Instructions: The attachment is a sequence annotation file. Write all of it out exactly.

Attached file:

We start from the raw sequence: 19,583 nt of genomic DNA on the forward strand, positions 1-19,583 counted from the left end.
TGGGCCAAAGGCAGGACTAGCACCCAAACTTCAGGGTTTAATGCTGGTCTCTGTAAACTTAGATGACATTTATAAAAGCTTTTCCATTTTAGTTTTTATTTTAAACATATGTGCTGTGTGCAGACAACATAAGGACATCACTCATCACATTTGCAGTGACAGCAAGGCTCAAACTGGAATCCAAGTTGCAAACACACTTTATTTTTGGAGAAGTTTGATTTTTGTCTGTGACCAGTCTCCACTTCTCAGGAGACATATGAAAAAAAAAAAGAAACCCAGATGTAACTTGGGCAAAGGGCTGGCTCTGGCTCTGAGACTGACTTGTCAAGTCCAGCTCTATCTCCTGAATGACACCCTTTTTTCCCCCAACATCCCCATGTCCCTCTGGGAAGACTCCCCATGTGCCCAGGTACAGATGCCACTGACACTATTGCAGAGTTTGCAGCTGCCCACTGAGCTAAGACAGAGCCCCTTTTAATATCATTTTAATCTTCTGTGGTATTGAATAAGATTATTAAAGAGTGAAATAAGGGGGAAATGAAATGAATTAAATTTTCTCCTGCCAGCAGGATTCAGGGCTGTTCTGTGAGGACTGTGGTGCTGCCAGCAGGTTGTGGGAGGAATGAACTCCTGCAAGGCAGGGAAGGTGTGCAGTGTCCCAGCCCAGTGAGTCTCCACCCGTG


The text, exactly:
We start from the raw sequence: 19,583 nt of genomic DNA on the forward strand, positions 1-19,583 counted from the left end.
TGGGCCAAAGGCAGGACTAGCACCCAAACTTCAGGGTTTAATGCTGGTCTCTGTAAACTTAGATGACATTTATAAAAGCTTTTCCATTTTAGTTTTTATTTTAAACATATGTGCTGTGTGCAGACAACATAAGGACATCACTCATCACATTTGCAGTGACAGCAAGGCTCAAACTGGAATCCAAGTTGCAAACACACTTTATTTTTGGAGAAGTTTGATTTTTGTCTGTGACCAGTCTCCACTTCTCAGGAGACATATGAAAAAAAAAAAGAAACCCAGATGTAACTTGGGCAAAGGGCTGGCTCTGGCTCTGAGACTGACTTGTCAAGTCCAGCTCTATCTCCTGAATGACACCCTTTTTTCCCCCAACATCCCCATGTCCCTCTGGGAAGACTCCCCATGTGCCCAGGTACAGATGCCACTGACACTATTGCAGAGTTTGCAGCTGCCCACTGAGCTAAGACAGAGCCCCTTTTAATATCATTTTAATCTTCTGTGGTATTGAATAAGATTATTAAAGAGTGAAATAAGGGGGAAATGAAATGAATTAAATTTTCTCCTGCCAGCAGGATTCAGGGCTGTTCTGTGAGGACTGTGGTGCTGCCAGCAGGTTGTGGGAGGAATGAACTCCTGCAAGGCAGGGAAGGTGTGCAGTGTCCCAGCCCAGTGAGTCTCCACCCGTG